Tags Due process
Tag: due process
Demand justice! Demand respect! Demand humanity! Kevin “Rashid” Johnson, made a target of abusive and retaliatory practices back in May for publicizing the dangerous, inhumane and unsanitary conditions perpetrated upon himself and fellow prisoners at Pendleton Correctional Facility, continues to suffer retaliation for speaking truth!
In this article, Jason Walker discusses the latest in a long series of attempts to punish him by framing him with false charges. He asks that people contact Ellis Unit warden Kelly Strong to please investigate Mr. Walker’s grievances thoroughly and to ensure that these cases are conducted in a proper fashion, with no further violation of his due process rights. Phone zap, email, expose the misconduct of disciplinary counsel substitute A. McMillian and the Ellis Unit’s lack of due process protection.
As the campaign over allegations of sexual misconduct has unfolded, it has become clear that what is involved is of far greater magnitude than the form in which it initially emerged – allegations against one Hollywood producer, Harvey Weinstein. With the initial shock beginning to wane, opposition is emerging from some of those targeted. PBS personality Tavis Smiley, who was summarily suspended based on anonymous and unspecified allegations, issued a blistering statement denouncing PBS for launching a “so-called investigation” without even contacting him.
While Bartholomew was incarcerated, he was deprived of his right to be present at his CPS hearings. During his incarceration, Bartholomew reports that a parent educator from Child Haven sent out a letter to Mark Wasacz that Bartholomew had written; in the letter, Bartholomew stated that he wished to be present at his court hearings and that he did not want to give up his parental rights. He never received a response from Wasacz.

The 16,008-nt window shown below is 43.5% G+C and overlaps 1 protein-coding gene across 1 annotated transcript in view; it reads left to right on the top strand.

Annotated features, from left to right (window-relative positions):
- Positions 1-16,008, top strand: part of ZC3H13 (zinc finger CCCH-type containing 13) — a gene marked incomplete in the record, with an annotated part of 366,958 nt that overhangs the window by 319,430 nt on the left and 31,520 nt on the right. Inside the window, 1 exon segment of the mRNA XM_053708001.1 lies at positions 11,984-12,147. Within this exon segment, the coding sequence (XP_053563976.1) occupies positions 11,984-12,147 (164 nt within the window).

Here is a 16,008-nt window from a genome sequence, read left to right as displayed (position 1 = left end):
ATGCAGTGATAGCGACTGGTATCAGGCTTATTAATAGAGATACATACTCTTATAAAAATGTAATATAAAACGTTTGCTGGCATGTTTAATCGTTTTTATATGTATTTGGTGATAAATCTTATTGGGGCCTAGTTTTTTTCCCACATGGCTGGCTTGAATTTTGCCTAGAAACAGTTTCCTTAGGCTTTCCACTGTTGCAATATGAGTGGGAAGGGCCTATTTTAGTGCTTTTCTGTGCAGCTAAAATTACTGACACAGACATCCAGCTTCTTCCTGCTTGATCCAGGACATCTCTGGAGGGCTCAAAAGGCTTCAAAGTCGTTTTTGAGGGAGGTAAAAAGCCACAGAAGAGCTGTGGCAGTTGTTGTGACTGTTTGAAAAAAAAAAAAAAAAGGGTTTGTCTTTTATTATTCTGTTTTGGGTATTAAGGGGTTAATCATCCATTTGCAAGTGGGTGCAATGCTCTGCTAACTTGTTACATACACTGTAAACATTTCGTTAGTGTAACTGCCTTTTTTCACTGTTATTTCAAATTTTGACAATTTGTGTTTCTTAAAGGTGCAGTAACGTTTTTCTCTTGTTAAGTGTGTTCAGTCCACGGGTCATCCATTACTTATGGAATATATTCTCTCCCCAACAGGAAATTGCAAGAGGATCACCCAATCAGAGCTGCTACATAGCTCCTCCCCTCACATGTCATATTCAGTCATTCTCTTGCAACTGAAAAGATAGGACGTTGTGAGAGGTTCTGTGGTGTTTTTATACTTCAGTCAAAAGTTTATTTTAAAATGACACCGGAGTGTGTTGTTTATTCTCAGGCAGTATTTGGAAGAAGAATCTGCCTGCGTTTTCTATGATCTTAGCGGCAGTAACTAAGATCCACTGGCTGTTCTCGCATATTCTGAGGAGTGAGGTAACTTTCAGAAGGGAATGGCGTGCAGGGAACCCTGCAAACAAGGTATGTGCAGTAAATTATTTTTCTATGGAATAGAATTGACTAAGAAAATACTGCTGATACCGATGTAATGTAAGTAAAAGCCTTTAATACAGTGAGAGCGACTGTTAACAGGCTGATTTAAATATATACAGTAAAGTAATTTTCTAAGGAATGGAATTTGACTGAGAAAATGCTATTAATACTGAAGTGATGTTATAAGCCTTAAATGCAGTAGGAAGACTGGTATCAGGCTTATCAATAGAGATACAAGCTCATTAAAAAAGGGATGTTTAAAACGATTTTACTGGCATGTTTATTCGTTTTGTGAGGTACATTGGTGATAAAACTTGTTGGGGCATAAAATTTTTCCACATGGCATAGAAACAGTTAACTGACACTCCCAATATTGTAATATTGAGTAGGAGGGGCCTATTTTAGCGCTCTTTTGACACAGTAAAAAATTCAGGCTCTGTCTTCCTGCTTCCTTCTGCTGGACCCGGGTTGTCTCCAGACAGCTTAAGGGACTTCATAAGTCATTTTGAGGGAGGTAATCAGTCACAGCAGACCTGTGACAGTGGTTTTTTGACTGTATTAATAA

Jennifer Ford has been fighting since February of 2015 to have her grandson placed in her custody. She passed the kinship home assessment, submitted five character letters, passed the criminal background check, and took parenting classes and a foster care class – all of which resulted in her approval for kinship care. In the end, none of Jennifer’s efforts or good intentions, nor the best interests of the child, mattered.
Our children are our future. We must nurture them, protect them, give them the tools necessary to survive in this harsh and unforgiving world. What if I told you that the very system designated to care for and safeguard abused and neglected children is in gross and willful negligence of its role as “protector of innocence?” Why would Child Protective Services remove children from parental custody that have not been abused or neglected? The answer is simple and incredibly sad: financial incentives.
On Feb. 1, scores of men in Delaware’s largest prison, the Vaughn Correctional Center, took over one of the buildings in their facility. The prison, built in 1971 and known for its serious overuse of solitary confinement, is one of the state’s most severely overcrowded and punitive facilities. Hoping to push the state to improve living conditions at Vaughn, the prisoners didn’t just take control of Building C – they also took guards hostage. And to make the public aware of why they were protesting, they called the media.
Today Swift Justice received information that Kinetik Justice (Robert Earl Council), co-founder of the Free Alabama Movement, was assaulted by two correctional officers at Limestone Correctional Facility last week. Swift Justice asked us to pass these words along: “TODAY I ask EVERYONE, no matter what state or country, to unite and protect Kinetik Justice in a time he needs us most!”
International law regarding the right to personal integrity prohibits physical as well as mental torture and that prohibition is absolute: It recognizes no exception based on an emergency or other circumstance. Equally absolute is the prohibition on any form of cruel, inhuman or degrading treatment or punishment, which covers pain or suffering – also of either physical or mental nature – that is less severe than torture and not necessarily inflicted with intent.